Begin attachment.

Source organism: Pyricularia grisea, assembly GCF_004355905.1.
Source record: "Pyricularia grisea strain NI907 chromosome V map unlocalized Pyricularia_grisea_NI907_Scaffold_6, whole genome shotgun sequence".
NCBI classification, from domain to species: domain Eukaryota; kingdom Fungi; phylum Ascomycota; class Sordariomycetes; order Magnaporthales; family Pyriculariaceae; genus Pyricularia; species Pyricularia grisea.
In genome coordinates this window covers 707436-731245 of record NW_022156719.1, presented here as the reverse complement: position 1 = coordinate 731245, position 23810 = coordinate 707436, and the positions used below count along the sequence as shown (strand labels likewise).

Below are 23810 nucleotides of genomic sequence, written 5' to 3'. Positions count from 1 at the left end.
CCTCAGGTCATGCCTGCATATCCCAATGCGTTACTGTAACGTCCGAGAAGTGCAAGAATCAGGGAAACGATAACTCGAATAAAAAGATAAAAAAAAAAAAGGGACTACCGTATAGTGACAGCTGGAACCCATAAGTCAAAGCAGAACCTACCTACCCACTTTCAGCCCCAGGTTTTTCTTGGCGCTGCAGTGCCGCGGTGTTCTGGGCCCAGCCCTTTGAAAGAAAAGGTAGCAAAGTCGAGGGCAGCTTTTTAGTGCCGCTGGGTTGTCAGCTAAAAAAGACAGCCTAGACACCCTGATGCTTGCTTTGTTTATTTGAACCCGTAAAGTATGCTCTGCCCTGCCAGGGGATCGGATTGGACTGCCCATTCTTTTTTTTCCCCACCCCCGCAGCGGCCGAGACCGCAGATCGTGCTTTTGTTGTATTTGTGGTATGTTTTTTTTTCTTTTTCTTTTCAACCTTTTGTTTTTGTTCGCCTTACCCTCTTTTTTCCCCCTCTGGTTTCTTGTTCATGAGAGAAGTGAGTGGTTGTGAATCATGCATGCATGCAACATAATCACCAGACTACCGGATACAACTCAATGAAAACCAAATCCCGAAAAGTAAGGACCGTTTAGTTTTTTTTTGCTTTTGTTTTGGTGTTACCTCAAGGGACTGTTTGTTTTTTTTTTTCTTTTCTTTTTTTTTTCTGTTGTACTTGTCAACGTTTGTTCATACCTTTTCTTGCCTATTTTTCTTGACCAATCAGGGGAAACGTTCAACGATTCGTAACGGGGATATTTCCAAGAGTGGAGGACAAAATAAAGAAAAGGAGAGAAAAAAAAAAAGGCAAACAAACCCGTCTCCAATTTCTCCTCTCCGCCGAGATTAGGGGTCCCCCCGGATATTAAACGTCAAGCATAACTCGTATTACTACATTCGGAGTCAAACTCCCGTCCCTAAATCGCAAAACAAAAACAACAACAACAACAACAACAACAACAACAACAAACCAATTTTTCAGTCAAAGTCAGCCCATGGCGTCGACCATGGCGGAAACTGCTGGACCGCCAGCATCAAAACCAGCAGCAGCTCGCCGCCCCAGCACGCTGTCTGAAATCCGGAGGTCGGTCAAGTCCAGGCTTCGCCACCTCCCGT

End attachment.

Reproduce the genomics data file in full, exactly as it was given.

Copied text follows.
Source organism: Pyricularia grisea, assembly GCF_004355905.1.
Source record: "Pyricularia grisea strain NI907 chromosome V map unlocalized Pyricularia_grisea_NI907_Scaffold_6, whole genome shotgun sequence".
NCBI classification, from domain to species: domain Eukaryota; kingdom Fungi; phylum Ascomycota; class Sordariomycetes; order Magnaporthales; family Pyriculariaceae; genus Pyricularia; species Pyricularia grisea.
In genome coordinates this window covers 707436-731245 of record NW_022156719.1, presented here as the reverse complement: position 1 = coordinate 731245, position 23810 = coordinate 707436, and the positions used below count along the sequence as shown (strand labels likewise).

Below are 23810 nucleotides of genomic sequence, written 5' to 3'. Positions count from 1 at the left end.
CCTCAGGTCATGCCTGCATATCCCAATGCGTTACTGTAACGTCCGAGAAGTGCAAGAATCAGGGAAACGATAACTCGAATAAAAAGATAAAAAAAAAAAAGGGACTACCGTATAGTGACAGCTGGAACCCATAAGTCAAAGCAGAACCTACCTACCCACTTTCAGCCCCAGGTTTTTCTTGGCGCTGCAGTGCCGCGGTGTTCTGGGCCCAGCCCTTTGAAAGAAAAGGTAGCAAAGTCGAGGGCAGCTTTTTAGTGCCGCTGGGTTGTCAGCTAAAAAAGACAGCCTAGACACCCTGATGCTTGCTTTGTTTATTTGAACCCGTAAAGTATGCTCTGCCCTGCCAGGGGATCGGATTGGACTGCCCATTCTTTTTTTTCCCCACCCCCGCAGCGGCCGAGACCGCAGATCGTGCTTTTGTTGTATTTGTGGTATGTTTTTTTTTCTTTTTCTTTTCAACCTTTTGTTTTTGTTCGCCTTACCCTCTTTTTTCCCCCTCTGGTTTCTTGTTCATGAGAGAAGTGAGTGGTTGTGAATCATGCATGCATGCAACATAATCACCAGACTACCGGATACAACTCAATGAAAACCAAATCCCGAAAAGTAAGGACCGTTTAGTTTTTTTTTGCTTTTGTTTTGGTGTTACCTCAAGGGACTGTTTGTTTTTTTTTTTCTTTTCTTTTTTTTTTCTGTTGTACTTGTCAACGTTTGTTCATACCTTTTCTTGCCTATTTTTCTTGACCAATCAGGGGAAACGTTCAACGATTCGTAACGGGGATATTTCCAAGAGTGGAGGACAAAATAAAGAAAAGGAGAGAAAAAAAAAAAGGCAAACAAACCCGTCTCCAATTTCTCCTCTCCGCCGAGATTAGGGGTCCCCCCGGATATTAAACGTCAAGCATAACTCGTATTACTACATTCGGAGTCAAACTCCCGTCCCTAAATCGCAAAACAAAAACAACAACAACAACAACAACAACAACAACAACAAACCAATTTTTCAGTCAAAGTCAGCCCATGGCGTCGACCATGGCGGAAACTGCTGGACCGCCAGCATCAAAACCAGCAGCAGCTCGCCGCCCCAGCACGCTGTCTGAAATCCGGAGGTCGGTCAAGTCCAGGCTTCGCCACCTCCCGT